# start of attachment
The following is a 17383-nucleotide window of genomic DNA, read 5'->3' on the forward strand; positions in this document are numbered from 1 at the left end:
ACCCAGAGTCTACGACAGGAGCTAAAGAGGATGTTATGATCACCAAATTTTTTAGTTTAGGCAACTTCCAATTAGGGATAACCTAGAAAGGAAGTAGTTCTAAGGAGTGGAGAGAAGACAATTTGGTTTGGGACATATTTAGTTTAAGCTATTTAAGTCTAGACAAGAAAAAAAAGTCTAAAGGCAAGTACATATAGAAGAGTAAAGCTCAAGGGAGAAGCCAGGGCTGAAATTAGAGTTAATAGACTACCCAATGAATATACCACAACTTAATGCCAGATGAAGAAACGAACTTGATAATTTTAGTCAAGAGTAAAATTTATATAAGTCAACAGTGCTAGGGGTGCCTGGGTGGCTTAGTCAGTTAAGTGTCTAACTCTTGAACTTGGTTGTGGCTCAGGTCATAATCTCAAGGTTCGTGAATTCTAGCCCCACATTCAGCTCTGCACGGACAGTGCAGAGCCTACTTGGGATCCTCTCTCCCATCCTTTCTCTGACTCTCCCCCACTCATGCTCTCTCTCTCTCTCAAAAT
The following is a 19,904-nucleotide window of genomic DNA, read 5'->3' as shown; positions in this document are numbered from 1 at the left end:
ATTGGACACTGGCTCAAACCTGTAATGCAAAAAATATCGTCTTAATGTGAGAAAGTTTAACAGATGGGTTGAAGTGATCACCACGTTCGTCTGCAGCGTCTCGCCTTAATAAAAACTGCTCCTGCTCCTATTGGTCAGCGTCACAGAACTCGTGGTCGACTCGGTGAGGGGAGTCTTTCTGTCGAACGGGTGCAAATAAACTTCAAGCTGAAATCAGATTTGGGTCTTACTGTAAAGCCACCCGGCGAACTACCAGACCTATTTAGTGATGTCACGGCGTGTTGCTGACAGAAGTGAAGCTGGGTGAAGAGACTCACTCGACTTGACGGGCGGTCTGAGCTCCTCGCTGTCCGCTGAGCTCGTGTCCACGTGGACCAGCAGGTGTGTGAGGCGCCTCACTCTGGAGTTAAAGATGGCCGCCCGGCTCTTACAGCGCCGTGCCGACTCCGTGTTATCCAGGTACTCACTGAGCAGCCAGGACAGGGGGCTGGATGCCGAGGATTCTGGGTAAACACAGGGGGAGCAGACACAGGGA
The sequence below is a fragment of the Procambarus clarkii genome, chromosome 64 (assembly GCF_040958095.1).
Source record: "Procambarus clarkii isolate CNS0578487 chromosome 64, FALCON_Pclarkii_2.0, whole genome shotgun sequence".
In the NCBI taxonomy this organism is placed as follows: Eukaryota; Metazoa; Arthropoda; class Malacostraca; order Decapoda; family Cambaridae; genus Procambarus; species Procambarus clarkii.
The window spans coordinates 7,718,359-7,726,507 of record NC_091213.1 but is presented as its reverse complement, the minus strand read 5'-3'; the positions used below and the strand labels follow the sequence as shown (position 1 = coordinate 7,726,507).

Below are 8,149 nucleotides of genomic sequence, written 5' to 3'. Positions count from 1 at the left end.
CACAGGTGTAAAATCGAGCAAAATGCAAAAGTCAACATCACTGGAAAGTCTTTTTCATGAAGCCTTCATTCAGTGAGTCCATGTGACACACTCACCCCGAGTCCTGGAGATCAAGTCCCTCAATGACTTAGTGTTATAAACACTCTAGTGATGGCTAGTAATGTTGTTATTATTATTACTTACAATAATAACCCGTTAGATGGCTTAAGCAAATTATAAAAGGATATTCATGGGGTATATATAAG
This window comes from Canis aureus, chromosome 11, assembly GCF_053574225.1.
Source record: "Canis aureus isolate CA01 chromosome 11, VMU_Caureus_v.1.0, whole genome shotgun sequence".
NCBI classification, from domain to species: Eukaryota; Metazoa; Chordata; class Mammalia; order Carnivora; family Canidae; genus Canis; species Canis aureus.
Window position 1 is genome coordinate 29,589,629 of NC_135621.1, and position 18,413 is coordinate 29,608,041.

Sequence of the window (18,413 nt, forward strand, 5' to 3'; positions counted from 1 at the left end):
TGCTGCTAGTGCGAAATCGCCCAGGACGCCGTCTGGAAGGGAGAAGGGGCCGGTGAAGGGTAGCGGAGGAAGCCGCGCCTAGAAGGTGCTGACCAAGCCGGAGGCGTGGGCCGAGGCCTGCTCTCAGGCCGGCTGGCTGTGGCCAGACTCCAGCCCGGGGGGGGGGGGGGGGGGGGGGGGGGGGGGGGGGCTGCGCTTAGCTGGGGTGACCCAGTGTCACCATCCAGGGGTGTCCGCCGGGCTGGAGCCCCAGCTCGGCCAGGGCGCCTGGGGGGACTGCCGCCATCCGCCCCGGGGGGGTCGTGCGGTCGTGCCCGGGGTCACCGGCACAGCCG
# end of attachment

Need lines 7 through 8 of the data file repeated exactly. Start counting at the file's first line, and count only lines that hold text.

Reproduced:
In the NCBI taxonomy this organism is placed as follows: Eukaryota; Metazoa; Arthropoda; class Malacostraca; order Decapoda; family Cambaridae; genus Procambarus; species Procambarus clarkii.
The window spans coordinates 7,718,359-7,726,507 of record NC_091213.1 but is presented as its reverse complement, the minus strand read 5'-3'; the positions used below and the strand labels follow the sequence as shown (position 1 = coordinate 7,726,507).